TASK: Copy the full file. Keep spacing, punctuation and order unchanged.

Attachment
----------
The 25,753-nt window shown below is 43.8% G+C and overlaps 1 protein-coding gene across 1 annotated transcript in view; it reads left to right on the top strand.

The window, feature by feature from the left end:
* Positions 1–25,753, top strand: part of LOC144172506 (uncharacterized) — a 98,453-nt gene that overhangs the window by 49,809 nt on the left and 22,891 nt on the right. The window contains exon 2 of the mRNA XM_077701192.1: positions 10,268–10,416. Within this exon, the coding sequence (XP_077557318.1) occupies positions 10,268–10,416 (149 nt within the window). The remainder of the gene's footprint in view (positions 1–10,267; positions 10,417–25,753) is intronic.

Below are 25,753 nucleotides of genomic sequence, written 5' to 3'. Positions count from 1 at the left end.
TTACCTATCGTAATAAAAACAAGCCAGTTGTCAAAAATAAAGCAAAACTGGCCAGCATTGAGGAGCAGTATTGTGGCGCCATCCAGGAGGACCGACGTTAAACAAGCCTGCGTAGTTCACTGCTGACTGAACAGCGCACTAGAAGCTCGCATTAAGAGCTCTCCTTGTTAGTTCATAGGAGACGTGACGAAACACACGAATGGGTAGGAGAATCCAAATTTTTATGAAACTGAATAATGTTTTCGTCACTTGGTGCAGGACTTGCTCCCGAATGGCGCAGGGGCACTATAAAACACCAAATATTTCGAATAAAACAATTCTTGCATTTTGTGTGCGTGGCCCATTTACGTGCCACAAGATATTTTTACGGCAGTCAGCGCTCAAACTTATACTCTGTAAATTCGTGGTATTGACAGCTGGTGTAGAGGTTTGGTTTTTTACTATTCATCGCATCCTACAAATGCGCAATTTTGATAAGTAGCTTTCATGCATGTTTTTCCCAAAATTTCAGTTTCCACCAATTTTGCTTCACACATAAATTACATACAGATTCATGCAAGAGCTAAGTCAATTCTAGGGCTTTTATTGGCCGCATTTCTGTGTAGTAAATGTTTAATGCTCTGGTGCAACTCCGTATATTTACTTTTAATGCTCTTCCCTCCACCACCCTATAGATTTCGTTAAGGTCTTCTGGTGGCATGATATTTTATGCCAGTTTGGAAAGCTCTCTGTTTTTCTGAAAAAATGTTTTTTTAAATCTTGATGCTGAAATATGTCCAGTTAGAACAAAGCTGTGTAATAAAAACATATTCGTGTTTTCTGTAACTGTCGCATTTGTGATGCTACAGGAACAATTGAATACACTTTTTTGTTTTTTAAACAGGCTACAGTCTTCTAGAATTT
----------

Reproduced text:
The 25,753-nt window shown below is 43.8% G+C and overlaps 1 protein-coding gene across 1 annotated transcript in view; it reads left to right on the top strand.

The window, feature by feature from the left end:
* Positions 1–25,753, top strand: part of LOC144172506 (uncharacterized) — a 98,453-nt gene that overhangs the window by 49,809 nt on the left and 22,891 nt on the right. The window contains exon 2 of the mRNA XM_077701192.1: positions 10,268–10,416. Within this exon, the coding sequence (XP_077557318.1) occupies positions 10,268–10,416 (149 nt within the window). The remainder of the gene's footprint in view (positions 1–10,267; positions 10,417–25,753) is intronic.

Below are 25,753 nucleotides of genomic sequence, written 5' to 3'. Positions count from 1 at the left end.
TTACCTATCGTAATAAAAACAAGCCAGTTGTCAAAAATAAAGCAAAACTGGCCAGCATTGAGGAGCAGTATTGTGGCGCCATCCAGGAGGACCGACGTTAAACAAGCCTGCGTAGTTCACTGCTGACTGAACAGCGCACTAGAAGCTCGCATTAAGAGCTCTCCTTGTTAGTTCATAGGAGACGTGACGAAACACACGAATGGGTAGGAGAATCCAAATTTTTATGAAACTGAATAATGTTTTCGTCACTTGGTGCAGGACTTGCTCCCGAATGGCGCAGGGGCACTATAAAACACCAAATATTTCGAATAAAACAATTCTTGCATTTTGTGTGCGTGGCCCATTTACGTGCCACAAGATATTTTTACGGCAGTCAGCGCTCAAACTTATACTCTGTAAATTCGTGGTATTGACAGCTGGTGTAGAGGTTTGGTTTTTTACTATTCATCGCATCCTACAAATGCGCAATTTTGATAAGTAGCTTTCATGCATGTTTTTCCCAAAATTTCAGTTTCCACCAATTTTGCTTCACACATAAATTACATACAGATTCATGCAAGAGCTAAGTCAATTCTAGGGCTTTTATTGGCCGCATTTCTGTGTAGTAAATGTTTAATGCTCTGGTGCAACTCCGTATATTTACTTTTAATGCTCTTCCCTCCACCACCCTATAGATTTCGTTAAGGTCTTCTGGTGGCATGATATTTTATGCCAGTTTGGAAAGCTCTCTGTTTTTCTGAAAAAATGTTTTTTTAAATCTTGATGCTGAAATATGTCCAGTTAGAACAAAGCTGTGTAATAAAAACATATTCGTGTTTTCTGTAACTGTCGCATTTGTGATGCTACAGGAACAATTGAATACACTTTTTTGTTTTTTAAACAGGCTACAGTCTTCTAGAATTT